Fannie Mae: Fiscal policy to increase economic growth in 2018, 2019

GSE increases GDP outlook

Fannie Mae announced it is increasing its outlook on economic growth for 2018 and 2019 due to stimulative fiscal policy, according to its Economic and Strategic Research Group’s March 2018 Economic and Housing Outlook.

The GSE raised its gross domestic product forecast for 2018 and 2019, despite the predicted slowdown in the first quarter of this year, according to the report.

“We’re nearly a quarter of the way through 2018 and, as anticipated, the interplay between fiscal and monetary policy continues to frame the economic landscape,” Fannie Mae Chief Economist Doug Duncan said. “While we expect the economy to shift temporarily into a lower gear in the first quarter, the pace of growth should accelerate through the remainder of this year and into the next.”

The ESR Group raised its full-year 2018 forecast of real GDP by 10 basis points to 2.8%, and increased its full-year 2019 forecast 20 basis points to 2.5%.

But the company pointed out downside risks to growth do remain such as the potential for aggressive monetary tightening from the Federal Reserve and a further escalation of trade tensions due to the recent tariffs placed on steel and aluminum imports.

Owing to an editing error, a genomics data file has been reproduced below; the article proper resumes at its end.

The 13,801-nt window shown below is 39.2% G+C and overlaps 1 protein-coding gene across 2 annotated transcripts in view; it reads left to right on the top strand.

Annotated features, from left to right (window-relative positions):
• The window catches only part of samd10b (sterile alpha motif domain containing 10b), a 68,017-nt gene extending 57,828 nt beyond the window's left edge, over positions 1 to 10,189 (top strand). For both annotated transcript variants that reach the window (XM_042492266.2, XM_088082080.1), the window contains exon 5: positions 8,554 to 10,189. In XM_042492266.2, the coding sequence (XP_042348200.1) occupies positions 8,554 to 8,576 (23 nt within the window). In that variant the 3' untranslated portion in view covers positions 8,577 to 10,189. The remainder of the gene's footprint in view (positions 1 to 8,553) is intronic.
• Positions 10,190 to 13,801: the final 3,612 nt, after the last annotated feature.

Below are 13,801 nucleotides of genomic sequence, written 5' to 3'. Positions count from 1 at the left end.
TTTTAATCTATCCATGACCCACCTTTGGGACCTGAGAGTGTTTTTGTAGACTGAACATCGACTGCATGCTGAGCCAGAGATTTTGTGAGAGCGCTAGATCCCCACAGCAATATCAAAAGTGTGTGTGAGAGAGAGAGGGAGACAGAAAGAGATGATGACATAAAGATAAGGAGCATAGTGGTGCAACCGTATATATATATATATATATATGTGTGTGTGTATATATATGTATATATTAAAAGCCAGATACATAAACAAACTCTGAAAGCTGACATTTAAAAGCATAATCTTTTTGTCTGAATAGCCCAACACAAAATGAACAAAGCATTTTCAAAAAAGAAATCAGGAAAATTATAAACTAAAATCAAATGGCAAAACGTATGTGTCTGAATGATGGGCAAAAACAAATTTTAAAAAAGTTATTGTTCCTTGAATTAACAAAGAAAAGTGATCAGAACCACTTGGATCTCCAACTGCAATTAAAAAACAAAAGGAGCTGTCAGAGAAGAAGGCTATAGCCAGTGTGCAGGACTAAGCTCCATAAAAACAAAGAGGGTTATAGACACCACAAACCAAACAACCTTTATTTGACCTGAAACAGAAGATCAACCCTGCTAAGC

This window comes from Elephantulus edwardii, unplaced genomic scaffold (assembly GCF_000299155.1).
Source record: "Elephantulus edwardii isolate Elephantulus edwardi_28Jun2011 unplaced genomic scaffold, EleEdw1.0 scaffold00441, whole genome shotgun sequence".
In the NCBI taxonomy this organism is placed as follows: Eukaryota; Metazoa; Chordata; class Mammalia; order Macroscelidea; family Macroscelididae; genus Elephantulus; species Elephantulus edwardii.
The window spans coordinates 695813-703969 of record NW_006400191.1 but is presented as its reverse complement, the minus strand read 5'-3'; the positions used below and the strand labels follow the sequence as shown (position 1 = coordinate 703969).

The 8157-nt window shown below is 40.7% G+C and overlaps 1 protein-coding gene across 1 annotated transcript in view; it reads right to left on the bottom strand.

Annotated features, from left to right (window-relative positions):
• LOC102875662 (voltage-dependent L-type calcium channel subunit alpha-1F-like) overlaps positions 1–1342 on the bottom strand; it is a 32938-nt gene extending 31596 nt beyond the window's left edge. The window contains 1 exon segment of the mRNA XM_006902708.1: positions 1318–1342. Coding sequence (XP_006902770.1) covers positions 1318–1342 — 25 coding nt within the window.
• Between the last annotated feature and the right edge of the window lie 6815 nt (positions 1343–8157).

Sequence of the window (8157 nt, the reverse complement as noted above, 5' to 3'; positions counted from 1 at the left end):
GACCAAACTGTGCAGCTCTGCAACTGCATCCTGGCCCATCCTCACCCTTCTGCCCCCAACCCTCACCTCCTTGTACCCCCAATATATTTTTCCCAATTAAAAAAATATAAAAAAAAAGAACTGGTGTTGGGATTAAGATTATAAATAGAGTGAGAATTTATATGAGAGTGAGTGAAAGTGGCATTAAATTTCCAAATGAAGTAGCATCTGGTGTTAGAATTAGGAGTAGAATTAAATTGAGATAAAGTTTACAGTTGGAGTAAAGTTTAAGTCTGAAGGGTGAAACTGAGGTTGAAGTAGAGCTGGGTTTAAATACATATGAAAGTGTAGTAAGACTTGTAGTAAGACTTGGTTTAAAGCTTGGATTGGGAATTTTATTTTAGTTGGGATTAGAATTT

In fact, Fannie Mae even decreased its first quarter forecast from 2.7% annualized growth in real GDP to 2.2%. This was due to weakening momentum in domestic demand, evidenced by the lack in consumer spending, and slowdowns in business investment and housing activity.

“Beyond the obvious downside risks, the economy appears poised to build on a foundation of strong consumer spending and a historically healthy labor market following the recent passage of the discretionary spending bill on top of tax reform,” Duncan said.

Strong fundamentals are expected to pull economic growth up again after the first quarter due to rising household net worth, upbeat consumer confidence and a strong labor market. The most recent jobs report showed gains in payrolls and labor force participation rate even as cooling wage growth calmed inflation fears.

“On housing, home sales got off to a rough start in 2018, bottle-necked by the persistent challenges of the inventory shortage,” Duncan said. “Of course, there’s a flip side to the demand-supply imbalance, and strong home price appreciation continues to come as welcome news to existing homeowners.”

Fannie Mae predicted the Fed will raise the federal funds rate during its March meeting, followed by two more rate hikes later this year.

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